“Promoting the Lebanese banking sector is very important in order to have a robust industry.”

What are the other advantages of investing in Lebanon, and what would be your message to international investors seeking opportunities in the region?

Unfortunately, during the last two or three years we have seen the FDI in Lebanon decline more than 30% compared to the 2010 figure. For international investors, they will consider the regional business environment, and, since, the Middle Eastern region has been characterized by instability over the last three to four years. It was not attractive for investments; and this also impacted investment in Lebanon. The entire region is changing, but our banks continue to attract foreign investors for many reasons; the main Lebanese banks are listed, and they are publishing and disclosing their results every semester. The other reason is that we have been dealing with certain countries in our region where we have had a solid clientí¨le base for more than five decades. The investors in these countries are very pleased with our professionalism and our prudent management and finally with our transparency, and they trust us and like to invest in our banks.

What is your assessment of Beirut’s potential to regain the role of a major banking center in the region?

Personally, I do not think that Beirut is going to become the main regional banking sector. Throughout the last 30 or 40 years, the banking centers emerged in Arab countries like Bahrain, the UAE, and Qatar. Also, they developed in Jordan, Cairo, Morocco, and Tunisia. We cannot be number one in size taking into account the size of our economy, but certainly we will stay among the main regional banking centers. We are operating in more than 10 Arab countries and 20 other non-Arab countries. We have a lot of Arab investors in the capital of our banks. I believe we will continue to play the role of an active regional banking center, even though the competition is strong.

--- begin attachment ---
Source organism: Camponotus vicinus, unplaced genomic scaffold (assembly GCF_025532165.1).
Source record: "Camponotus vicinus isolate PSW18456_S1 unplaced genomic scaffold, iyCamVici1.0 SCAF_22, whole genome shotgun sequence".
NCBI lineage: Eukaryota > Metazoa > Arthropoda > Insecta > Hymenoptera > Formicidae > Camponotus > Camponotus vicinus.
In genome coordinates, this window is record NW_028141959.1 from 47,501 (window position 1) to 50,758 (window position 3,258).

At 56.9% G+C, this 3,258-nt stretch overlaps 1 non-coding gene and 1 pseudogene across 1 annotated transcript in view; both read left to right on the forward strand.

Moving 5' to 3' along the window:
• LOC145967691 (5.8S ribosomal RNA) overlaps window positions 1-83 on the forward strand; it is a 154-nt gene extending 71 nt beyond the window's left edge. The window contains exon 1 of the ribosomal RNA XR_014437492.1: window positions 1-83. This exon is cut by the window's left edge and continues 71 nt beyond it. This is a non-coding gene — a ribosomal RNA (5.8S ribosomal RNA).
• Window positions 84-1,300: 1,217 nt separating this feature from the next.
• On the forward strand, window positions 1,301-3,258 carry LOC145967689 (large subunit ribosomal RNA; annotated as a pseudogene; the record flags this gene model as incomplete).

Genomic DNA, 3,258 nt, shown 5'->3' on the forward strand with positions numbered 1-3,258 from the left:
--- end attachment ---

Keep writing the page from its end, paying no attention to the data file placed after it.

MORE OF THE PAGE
What are your expectations for the year ahead?

I do not see any dramatic changes occurring in 2015 for the Lebanese banking industry. We are fighting to keep our industry developing at a good growth rate—aiming at 6-7%—and if we can attain such a growth rate (6.6% in 2014) it will be enough to finance our economy and the public sector in foreign and Lebanese currencies. We need a minimum amount of growth to continue to serve our economy and state adequately. I think we will reach the necessary levels of growth on our balance sheet, and this will be an important objective for us. Our other main objective is to maintain banking stability and not to have any ripples in the system. I do not expect to see any dramatic changes in the monetary policy, the exchange rate, or interest rate, which will continue to be stable. The structure of prices—goods and wages—is expected to stay stable also in 2015; this is a manageable issue!

© The Business Year – March 2015